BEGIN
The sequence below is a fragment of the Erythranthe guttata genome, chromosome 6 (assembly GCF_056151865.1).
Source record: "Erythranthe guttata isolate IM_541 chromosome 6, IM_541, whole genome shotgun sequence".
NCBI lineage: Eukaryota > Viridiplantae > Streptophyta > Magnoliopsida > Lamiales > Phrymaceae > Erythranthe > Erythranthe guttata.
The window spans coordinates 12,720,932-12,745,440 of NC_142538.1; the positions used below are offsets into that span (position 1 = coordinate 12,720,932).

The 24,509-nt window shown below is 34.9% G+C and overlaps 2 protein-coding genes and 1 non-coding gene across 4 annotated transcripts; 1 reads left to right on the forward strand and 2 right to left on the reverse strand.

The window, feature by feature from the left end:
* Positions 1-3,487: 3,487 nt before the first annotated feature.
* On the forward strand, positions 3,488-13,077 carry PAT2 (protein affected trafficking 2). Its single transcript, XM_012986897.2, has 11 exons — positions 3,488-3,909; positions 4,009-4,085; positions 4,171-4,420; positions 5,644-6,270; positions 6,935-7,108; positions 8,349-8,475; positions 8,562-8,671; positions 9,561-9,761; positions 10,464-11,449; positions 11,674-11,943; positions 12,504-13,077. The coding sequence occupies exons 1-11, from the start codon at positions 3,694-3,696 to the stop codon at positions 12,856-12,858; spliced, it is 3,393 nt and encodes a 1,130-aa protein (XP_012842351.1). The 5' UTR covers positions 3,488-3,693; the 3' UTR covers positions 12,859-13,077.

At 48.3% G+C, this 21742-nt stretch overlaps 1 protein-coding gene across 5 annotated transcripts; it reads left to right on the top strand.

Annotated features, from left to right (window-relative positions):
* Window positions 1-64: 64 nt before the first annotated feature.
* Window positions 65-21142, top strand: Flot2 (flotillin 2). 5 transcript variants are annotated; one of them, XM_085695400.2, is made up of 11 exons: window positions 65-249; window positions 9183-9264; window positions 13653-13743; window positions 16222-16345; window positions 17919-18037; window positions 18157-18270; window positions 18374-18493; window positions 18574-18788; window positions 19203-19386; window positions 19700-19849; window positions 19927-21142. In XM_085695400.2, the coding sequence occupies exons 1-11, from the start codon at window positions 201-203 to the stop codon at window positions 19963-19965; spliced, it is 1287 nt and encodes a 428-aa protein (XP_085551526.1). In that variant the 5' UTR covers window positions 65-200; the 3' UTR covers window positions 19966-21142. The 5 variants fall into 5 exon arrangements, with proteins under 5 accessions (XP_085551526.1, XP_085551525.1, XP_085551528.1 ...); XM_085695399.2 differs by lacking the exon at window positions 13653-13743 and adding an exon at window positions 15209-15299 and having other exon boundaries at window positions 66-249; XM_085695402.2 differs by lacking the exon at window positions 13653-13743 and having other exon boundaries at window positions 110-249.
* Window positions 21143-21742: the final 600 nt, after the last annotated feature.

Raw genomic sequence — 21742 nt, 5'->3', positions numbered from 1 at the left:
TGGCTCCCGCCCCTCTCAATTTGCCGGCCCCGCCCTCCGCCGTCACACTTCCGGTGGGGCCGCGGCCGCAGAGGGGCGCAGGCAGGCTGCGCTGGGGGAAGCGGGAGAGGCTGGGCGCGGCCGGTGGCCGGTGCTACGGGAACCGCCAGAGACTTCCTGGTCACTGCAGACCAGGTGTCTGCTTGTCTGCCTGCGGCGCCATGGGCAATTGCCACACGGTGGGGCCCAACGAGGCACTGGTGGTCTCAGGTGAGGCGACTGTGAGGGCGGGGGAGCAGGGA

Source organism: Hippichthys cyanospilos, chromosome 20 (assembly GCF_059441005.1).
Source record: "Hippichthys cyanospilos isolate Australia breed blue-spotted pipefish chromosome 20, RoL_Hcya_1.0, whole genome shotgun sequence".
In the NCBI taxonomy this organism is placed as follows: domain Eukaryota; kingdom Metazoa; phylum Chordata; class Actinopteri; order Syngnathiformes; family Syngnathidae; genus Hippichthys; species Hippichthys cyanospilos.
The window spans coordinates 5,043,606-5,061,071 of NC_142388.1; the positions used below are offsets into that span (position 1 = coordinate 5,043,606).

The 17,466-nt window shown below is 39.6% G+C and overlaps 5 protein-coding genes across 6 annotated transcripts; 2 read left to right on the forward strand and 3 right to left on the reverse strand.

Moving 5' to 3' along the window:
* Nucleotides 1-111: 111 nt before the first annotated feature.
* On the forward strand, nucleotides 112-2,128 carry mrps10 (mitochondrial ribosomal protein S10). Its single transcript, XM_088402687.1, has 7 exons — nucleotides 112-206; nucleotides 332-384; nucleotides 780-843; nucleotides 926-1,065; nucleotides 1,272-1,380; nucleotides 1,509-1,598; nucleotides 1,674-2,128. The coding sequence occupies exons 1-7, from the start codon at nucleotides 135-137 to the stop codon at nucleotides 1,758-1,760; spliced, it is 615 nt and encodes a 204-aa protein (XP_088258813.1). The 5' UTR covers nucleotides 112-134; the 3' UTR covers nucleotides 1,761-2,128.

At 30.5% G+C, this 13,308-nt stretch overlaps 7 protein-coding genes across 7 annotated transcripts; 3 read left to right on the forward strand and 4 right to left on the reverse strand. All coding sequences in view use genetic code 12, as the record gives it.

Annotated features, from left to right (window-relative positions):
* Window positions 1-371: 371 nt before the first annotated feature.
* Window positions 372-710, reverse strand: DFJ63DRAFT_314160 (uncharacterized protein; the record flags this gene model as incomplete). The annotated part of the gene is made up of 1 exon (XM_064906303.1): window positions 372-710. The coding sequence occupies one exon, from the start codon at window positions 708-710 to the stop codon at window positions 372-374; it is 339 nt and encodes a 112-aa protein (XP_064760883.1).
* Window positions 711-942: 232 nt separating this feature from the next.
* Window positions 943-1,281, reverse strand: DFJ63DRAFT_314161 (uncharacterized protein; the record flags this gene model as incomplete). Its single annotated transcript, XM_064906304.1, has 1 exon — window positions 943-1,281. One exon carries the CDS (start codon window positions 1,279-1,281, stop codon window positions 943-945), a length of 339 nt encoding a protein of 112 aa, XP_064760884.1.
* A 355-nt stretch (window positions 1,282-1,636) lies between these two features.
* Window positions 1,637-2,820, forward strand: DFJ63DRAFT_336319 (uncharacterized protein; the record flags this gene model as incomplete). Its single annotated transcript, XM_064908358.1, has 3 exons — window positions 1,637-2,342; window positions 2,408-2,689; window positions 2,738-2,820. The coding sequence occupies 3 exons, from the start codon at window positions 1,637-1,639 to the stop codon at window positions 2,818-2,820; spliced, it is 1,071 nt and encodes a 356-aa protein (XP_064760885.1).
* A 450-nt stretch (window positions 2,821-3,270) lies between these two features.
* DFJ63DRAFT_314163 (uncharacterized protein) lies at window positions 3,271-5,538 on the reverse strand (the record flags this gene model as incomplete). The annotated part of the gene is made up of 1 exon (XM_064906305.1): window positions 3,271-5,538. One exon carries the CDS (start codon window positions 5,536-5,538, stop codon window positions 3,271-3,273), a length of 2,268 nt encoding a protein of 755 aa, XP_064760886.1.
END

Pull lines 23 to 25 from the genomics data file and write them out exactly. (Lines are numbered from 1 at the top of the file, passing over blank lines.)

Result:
* On the forward strand, nucleotides 112-2,128 carry mrps10 (mitochondrial ribosomal protein S10). Its single transcript, XM_088402687.1, has 7 exons — nucleotides 112-206; nucleotides 332-384; nucleotides 780-843; nucleotides 926-1,065; nucleotides 1,272-1,380; nucleotides 1,509-1,598; nucleotides 1,674-2,128. The coding sequence occupies exons 1-7, from the start codon at nucleotides 135-137 to the stop codon at nucleotides 1,758-1,760; spliced, it is 615 nt and encodes a 204-aa protein (XP_088258813.1). The 5' UTR covers nucleotides 112-134; the 3' UTR covers nucleotides 1,761-2,128.

At 30.5% G+C, this 13,308-nt stretch overlaps 7 protein-coding genes across 7 annotated transcripts; 3 read left to right on the forward strand and 4 right to left on the reverse strand. All coding sequences in view use genetic code 12, as the record gives it.

Annotated features, from left to right (window-relative positions):